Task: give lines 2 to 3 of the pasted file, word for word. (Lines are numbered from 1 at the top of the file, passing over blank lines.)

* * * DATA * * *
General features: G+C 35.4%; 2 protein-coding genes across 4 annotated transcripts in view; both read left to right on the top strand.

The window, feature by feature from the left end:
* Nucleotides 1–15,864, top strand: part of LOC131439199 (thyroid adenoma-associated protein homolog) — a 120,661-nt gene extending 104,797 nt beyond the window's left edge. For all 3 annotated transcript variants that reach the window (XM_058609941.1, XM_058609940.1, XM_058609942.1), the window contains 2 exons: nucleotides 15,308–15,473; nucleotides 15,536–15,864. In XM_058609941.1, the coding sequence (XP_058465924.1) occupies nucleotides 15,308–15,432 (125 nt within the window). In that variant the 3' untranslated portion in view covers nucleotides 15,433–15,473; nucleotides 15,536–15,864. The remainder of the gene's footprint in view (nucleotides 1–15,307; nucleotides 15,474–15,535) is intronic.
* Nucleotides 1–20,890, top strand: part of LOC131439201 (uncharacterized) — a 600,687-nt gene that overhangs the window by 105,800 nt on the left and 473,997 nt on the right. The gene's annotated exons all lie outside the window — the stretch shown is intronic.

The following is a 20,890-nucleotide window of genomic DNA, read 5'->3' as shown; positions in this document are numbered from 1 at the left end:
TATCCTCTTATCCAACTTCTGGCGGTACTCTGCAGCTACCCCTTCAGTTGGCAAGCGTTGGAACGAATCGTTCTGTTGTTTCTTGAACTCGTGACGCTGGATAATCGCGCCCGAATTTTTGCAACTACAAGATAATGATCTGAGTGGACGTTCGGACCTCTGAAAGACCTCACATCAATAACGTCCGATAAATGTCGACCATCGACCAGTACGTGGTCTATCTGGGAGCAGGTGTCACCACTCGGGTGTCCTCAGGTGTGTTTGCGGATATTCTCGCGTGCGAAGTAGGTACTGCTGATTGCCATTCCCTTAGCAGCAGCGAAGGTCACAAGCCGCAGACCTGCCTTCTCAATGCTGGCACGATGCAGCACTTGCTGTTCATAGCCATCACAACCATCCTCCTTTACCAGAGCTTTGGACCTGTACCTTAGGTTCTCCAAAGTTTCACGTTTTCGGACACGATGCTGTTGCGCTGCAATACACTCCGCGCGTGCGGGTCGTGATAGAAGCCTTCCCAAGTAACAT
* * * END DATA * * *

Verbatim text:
The window, feature by feature from the left end:
* Nucleotides 1–15,864, top strand: part of LOC131439199 (thyroid adenoma-associated protein homolog) — a 120,661-nt gene extending 104,797 nt beyond the window's left edge. For all 3 annotated transcript variants that reach the window (XM_058609941.1, XM_058609940.1, XM_058609942.1), the window contains 2 exons: nucleotides 15,308–15,473; nucleotides 15,536–15,864. In XM_058609941.1, the coding sequence (XP_058465924.1) occupies nucleotides 15,308–15,432 (125 nt within the window). In that variant the 3' untranslated portion in view covers nucleotides 15,433–15,473; nucleotides 15,536–15,864. The remainder of the gene's footprint in view (nucleotides 1–15,307; nucleotides 15,474–15,535) is intronic.